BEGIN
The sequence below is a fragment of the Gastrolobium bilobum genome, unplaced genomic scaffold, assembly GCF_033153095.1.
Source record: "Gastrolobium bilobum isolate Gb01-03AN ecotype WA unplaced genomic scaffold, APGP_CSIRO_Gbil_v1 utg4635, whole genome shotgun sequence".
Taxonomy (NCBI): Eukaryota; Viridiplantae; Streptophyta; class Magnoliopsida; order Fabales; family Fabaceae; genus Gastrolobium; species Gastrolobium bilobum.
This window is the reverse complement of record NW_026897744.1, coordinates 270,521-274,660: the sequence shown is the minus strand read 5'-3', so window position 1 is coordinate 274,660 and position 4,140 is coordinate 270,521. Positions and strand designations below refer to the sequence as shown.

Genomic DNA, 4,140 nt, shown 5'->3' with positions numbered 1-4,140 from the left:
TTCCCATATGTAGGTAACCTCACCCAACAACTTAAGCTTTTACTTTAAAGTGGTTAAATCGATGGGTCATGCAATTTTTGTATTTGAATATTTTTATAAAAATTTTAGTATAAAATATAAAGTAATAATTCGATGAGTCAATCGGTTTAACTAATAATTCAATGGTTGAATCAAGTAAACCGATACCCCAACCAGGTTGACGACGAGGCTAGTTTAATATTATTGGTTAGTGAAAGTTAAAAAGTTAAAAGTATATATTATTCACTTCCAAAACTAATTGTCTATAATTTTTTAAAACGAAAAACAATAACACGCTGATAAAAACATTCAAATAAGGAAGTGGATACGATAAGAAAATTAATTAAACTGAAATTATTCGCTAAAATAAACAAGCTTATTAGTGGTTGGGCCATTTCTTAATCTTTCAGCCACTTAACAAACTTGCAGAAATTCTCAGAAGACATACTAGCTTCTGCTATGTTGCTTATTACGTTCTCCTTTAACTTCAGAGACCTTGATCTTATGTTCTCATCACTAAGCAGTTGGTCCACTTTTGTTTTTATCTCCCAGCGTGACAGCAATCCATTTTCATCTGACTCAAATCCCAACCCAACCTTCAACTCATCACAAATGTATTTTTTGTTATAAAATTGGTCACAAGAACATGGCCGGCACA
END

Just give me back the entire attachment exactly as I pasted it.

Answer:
The sequence below is a fragment of the Gastrolobium bilobum genome, unplaced genomic scaffold, assembly GCF_033153095.1.
Source record: "Gastrolobium bilobum isolate Gb01-03AN ecotype WA unplaced genomic scaffold, APGP_CSIRO_Gbil_v1 utg4635, whole genome shotgun sequence".
Taxonomy (NCBI): Eukaryota; Viridiplantae; Streptophyta; class Magnoliopsida; order Fabales; family Fabaceae; genus Gastrolobium; species Gastrolobium bilobum.
This window is the reverse complement of record NW_026897744.1, coordinates 270,521-274,660: the sequence shown is the minus strand read 5'-3', so window position 1 is coordinate 274,660 and position 4,140 is coordinate 270,521. Positions and strand designations below refer to the sequence as shown.

Genomic DNA, 4,140 nt, shown 5'->3' with positions numbered 1-4,140 from the left:
TTCCCATATGTAGGTAACCTCACCCAACAACTTAAGCTTTTACTTTAAAGTGGTTAAATCGATGGGTCATGCAATTTTTGTATTTGAATATTTTTATAAAAATTTTAGTATAAAATATAAAGTAATAATTCGATGAGTCAATCGGTTTAACTAATAATTCAATGGTTGAATCAAGTAAACCGATACCCCAACCAGGTTGACGACGAGGCTAGTTTAATATTATTGGTTAGTGAAAGTTAAAAAGTTAAAAGTATATATTATTCACTTCCAAAACTAATTGTCTATAATTTTTTAAAACGAAAAACAATAACACGCTGATAAAAACATTCAAATAAGGAAGTGGATACGATAAGAAAATTAATTAAACTGAAATTATTCGCTAAAATAAACAAGCTTATTAGTGGTTGGGCCATTTCTTAATCTTTCAGCCACTTAACAAACTTGCAGAAATTCTCAGAAGACATACTAGCTTCTGCTATGTTGCTTATTACGTTCTCCTTTAACTTCAGAGACCTTGATCTTATGTTCTCATCACTAAGCAGTTGGTCCACTTTTGTTTTTATCTCCCAGCGTGACAGCAATCCATTTTCATCTGACTCAAATCCCAACCCAACCTTCAACTCATCACAAATGTATTTTTTGTTATAAAATTGGTCACAAGAACATGGCCGGCACA